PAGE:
The aim of this unit of study is to provide an understanding of the institutions and processes engaged in the regulation of work and labour markets. At times of intense change and debate such as today, it becomes all the more important to develop understandings of industrial relations policy which are intellectually rigorous; that is, which are evidence-based, theoretically-explicit and historically-informed. This unit is framed by these considerations. Particular topics may include: the development of policy; the nature of regulation; state and federal government policies; arguments for change; the influence of lobby groups; employer and union strategy; work-family debates and policies; the working of tribunals and courts; dispute settling procedures; the development of wage determination; the outcomes and implications of policy change.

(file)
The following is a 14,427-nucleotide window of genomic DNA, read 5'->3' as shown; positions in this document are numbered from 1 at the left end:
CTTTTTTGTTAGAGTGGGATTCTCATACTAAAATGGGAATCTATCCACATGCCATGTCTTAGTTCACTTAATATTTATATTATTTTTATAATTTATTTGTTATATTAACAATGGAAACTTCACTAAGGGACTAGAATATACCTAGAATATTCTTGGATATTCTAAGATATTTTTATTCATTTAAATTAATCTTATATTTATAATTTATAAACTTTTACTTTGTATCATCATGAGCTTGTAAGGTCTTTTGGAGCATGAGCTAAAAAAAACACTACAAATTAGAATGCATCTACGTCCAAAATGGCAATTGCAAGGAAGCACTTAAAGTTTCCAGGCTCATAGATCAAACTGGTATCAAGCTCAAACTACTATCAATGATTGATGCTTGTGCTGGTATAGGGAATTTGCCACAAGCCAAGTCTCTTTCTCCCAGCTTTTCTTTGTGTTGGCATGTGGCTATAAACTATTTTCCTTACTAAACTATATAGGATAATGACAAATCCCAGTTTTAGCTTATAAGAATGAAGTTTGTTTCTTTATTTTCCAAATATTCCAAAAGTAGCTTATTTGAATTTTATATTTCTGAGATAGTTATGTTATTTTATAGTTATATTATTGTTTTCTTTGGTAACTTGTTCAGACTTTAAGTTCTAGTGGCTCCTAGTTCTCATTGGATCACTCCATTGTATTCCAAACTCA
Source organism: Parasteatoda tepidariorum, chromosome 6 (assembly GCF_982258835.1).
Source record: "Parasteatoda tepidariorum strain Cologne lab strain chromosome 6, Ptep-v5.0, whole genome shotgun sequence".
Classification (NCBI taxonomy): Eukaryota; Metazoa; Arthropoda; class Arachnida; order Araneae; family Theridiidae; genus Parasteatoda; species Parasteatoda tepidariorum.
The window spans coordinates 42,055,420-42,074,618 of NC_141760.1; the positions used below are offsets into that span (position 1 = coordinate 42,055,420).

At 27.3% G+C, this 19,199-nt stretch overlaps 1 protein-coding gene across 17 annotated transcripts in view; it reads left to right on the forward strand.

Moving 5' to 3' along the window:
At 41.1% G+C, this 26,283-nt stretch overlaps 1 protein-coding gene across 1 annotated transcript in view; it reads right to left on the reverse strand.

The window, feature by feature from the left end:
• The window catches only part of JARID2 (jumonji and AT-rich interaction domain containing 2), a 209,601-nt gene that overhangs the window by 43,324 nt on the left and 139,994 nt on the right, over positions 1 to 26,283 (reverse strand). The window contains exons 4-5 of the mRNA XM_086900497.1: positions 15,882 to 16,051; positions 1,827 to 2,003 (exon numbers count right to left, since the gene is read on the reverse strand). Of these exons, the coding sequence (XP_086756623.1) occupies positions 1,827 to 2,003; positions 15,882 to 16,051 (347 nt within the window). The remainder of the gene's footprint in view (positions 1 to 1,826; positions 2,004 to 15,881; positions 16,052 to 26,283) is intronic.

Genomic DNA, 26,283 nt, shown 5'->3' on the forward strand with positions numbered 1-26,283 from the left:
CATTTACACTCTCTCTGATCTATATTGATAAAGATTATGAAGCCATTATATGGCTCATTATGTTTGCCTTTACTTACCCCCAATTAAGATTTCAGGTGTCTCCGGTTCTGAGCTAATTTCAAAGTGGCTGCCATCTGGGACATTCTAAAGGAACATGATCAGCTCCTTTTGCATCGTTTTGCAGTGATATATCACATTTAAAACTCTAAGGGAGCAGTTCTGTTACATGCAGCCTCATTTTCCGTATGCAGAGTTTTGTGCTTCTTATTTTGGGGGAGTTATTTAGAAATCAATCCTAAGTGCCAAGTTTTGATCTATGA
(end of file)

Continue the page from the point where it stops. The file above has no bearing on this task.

1x 2 hour lecture and 1x 1hr tutorial hour per week
class participation (10%), tutorial presentation/facilitation (20%), essay/report (40%), final exam (30%)
Completion of 24 credit points of 1000-level units of study including WORK1003